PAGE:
Likewise, children of all ages have a basic psychological need for connection, attachment, affection and closeness with their families. Touch-starved schools that advocate for children “making that break” fracture the parent-child attachment relationship and leave children longing for connection, affection and comfort. They turn to peers and pop culture as a way to fill this void as the rift between parent and child becomes a deeper and deeper gulf. Traditional schooling is one of the most pervasive and devastating blows to the parent-child attachment relationship , but one that is totally avoidable.
If we can’t trust that teachers and schools will meet our children’s survival needs- their most basic physical and emotional needs- how can we trust these people and institutions with our children’s learning and education? Why don’t mainstream resources encourage parents to ask this question and demand answers of schools?
What if Public School Was Not An Option?
As long as mainstream media resources and greedy advertisers continue to ring the “Back-To-School” bell as if it is an unavoidable fact of childhood, parents will not know that there are alternatives to traditional and public schooling. Media resources must step up to the plate, stop serving the interests of public schools and stop accepting articles that seem oblivious to all of the issues raised in this three-part blog post.
To the credit of Parenting New Hampshire magazine, they did include a short article in this same August 2011 issue, “The Purpose of the Place: There’s a Difference Between Learning and Teaching” by Jeff Woodburn. However, this article was anti-climactic and it was unclear what type of school they were discussing.
I challenge media resources such as Parenting New Hampshire and other mainstream parenting magazines and websites to align with children and families instead of with the school culture as if it was undisputed fact. Why not solicit articles that ask parents revolutionary questions such as, what if public or traditional private schooling was NOT an option? What would you and the children do?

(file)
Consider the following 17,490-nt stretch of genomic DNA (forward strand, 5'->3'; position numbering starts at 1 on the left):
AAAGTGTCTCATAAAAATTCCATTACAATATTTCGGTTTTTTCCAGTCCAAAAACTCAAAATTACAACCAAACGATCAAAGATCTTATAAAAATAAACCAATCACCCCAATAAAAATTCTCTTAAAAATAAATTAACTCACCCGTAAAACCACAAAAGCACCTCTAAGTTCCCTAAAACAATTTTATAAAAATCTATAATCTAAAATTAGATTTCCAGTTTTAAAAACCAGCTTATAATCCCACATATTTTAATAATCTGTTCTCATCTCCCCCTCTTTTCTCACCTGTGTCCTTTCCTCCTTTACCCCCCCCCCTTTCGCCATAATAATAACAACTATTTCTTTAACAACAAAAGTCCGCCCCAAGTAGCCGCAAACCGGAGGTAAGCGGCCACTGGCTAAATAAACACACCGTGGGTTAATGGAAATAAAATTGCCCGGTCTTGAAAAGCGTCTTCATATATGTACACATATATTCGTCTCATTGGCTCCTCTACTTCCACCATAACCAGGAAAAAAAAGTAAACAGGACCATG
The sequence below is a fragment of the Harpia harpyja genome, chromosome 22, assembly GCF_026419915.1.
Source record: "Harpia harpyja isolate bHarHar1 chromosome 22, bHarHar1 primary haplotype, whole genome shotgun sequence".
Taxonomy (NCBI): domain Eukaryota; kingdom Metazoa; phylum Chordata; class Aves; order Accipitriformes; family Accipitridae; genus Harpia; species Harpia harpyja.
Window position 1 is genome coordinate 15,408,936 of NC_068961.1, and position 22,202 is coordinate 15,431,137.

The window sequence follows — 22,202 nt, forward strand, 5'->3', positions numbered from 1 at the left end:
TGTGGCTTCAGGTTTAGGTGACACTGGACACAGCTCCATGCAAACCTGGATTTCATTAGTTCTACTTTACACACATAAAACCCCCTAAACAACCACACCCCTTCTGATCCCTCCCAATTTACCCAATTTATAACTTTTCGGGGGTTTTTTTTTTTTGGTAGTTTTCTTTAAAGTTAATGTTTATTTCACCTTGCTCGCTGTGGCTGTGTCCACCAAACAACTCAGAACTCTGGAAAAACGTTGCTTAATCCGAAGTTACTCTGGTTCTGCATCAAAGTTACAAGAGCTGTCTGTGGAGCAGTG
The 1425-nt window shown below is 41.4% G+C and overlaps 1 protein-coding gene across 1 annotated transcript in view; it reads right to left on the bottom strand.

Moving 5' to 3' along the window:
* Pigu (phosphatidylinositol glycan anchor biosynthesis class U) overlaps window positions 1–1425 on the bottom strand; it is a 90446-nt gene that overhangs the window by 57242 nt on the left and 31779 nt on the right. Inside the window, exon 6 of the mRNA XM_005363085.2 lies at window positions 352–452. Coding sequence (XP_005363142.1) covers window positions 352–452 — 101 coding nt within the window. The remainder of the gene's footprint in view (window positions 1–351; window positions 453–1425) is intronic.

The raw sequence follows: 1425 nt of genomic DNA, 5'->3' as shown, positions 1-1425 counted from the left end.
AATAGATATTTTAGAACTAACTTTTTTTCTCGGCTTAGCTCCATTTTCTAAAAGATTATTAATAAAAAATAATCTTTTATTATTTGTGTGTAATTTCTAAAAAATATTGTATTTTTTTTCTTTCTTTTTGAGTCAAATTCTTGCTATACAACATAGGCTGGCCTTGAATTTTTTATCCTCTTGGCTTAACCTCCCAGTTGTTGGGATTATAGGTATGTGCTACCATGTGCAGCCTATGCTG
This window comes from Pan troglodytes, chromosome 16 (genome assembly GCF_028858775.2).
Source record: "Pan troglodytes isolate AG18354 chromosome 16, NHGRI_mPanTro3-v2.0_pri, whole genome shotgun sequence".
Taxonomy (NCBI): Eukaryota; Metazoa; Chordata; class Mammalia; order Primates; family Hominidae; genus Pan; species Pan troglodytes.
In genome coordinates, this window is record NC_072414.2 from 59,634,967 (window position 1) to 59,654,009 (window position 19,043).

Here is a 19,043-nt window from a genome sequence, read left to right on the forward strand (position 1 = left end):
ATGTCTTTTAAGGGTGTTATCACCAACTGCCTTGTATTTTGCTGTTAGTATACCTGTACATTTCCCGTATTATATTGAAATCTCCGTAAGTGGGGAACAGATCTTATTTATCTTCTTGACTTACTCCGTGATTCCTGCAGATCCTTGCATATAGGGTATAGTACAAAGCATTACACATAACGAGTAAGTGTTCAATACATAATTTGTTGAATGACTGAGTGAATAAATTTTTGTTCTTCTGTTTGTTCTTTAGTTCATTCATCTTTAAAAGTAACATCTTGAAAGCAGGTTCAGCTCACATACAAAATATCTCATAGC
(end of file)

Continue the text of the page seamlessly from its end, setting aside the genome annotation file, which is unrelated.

Why not do a “Back-To-School” issue which focuses on alternatives to traditional schooling, featuring child centered schools, developmentally appropriate Waldorf or Montessori schools, online virtual schools, arts-based charter schools, early college options or homeschooling? Why not do a September issue on democratic schools such as The Sudbury Valley Free School? Why not do a controversial issue featuring research on why homework is harmful to children, why denying children their basic survival needs is dangerous and why youth of all ages need parent-child connection, affection, play, physical activity and hands-on exploration as the foundation of their day? Better yet, why not do a “NOT-Back-To-School” September issue splashing the pages with the joys and the freedoms of relaxed homeschooling or radical unschooling? I’ll be the first family to volunteer our story!
That deflated “Back-To-School” depression, the attachment-disrupting “first day of school” and homework are NOT inevitable. There are millions of families all around the world for whom “summer vacation” lasts all year, where learning is authentic, playful and part of day-to-day living, not something that occurs in the confines of a factory-like classroom. The mainstream media should do more than cater to advertisers and recycle stale yearly themes- The media has a responsibility to present information that is fresh, new, challenging and of value to society.